Influence of carotid atherosclerotic plaques on pulse wave assessment with arterial tonometry

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Aortic stiffness and central pressure measurements have become increasingly important for the overall estimation of cardiovascular risk. The aim of this study is to verify whether the presence of stenosis in the carotid arteries due to atherosclerotic plaques may induce a bias in the measurement of carotid–femoral pulse wave velocity (PWV) and in the analysis of central pulse waveform variables assessed by carotid tonometry.


Eighty-four patients (age: 67.1 ± 12.4 years) undergoing screening for carotid atherosclerosis were enrolled, divided into three groups according to carotid ultrasound findings (NASCET criteria): 28 patients without significant stenosis, 30 patients with bilateral plaques, and 26 patients with right or left monolateral stenosis. PWV and other variables derived from the central pulse waveform analysis (central blood pressure, augmentation index and forward and backward waves) were measured at both right and left carotid arteries by a validated PulsePen tonometer. A repeatability study was performed in 28 young healthy patients (age: 25.4 ± 2.9 years).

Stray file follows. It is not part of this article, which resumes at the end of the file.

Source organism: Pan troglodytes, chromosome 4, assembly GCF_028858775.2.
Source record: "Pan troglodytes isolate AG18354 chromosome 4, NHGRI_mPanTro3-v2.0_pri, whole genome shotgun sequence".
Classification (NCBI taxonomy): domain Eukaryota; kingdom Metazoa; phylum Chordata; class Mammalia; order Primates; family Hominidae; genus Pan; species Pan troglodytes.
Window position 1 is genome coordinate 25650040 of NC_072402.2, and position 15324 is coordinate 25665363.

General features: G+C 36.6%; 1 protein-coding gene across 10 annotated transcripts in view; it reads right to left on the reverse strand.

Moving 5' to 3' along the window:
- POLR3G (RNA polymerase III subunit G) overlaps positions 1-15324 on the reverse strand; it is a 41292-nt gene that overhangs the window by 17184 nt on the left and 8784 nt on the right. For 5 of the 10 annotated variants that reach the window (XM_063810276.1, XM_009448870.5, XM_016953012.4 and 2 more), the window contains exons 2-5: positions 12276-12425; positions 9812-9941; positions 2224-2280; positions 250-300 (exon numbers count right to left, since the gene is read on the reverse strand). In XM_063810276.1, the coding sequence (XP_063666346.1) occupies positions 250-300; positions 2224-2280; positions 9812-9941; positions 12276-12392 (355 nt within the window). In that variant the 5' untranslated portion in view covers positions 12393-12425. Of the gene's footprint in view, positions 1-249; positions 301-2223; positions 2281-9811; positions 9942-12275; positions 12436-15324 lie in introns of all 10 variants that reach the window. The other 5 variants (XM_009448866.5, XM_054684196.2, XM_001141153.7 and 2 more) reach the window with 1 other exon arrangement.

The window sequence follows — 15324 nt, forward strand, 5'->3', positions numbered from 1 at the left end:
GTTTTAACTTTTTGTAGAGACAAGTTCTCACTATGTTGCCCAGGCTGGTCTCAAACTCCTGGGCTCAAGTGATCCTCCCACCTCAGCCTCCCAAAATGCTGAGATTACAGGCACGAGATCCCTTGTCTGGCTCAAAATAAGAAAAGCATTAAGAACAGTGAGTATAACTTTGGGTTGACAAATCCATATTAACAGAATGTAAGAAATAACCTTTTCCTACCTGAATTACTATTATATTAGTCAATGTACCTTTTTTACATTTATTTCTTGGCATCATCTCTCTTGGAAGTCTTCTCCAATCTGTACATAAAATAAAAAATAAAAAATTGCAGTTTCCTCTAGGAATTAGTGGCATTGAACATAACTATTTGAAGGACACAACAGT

A high degree of correlation was found between bilateral measurements in all groups, and particularly in groups with monolateral carotid stenosis, with no significant difference attributable to lateralized stenosis. Right–left differences in asymmetric groups were 0.35 ± 5.12 mmHg (R2 = 0.960) for central blood pressure, −2.12 ± 7.39% (R2 = 0.743) for augmentation index, 0.64 ± 1.56 m/s (R2 = 0.947) for PWV, 0.08 ± 8.48 mmHg for forward wave (R2 = 0.742) and 0.35 ± 2.35 mmHg for backward wave (R2 = 0.907).


Measurement of PWV and of variables derived from the central pulse waveform analysis by carotid tonometry is not biased by the presence of local atherosclerotic plaques.

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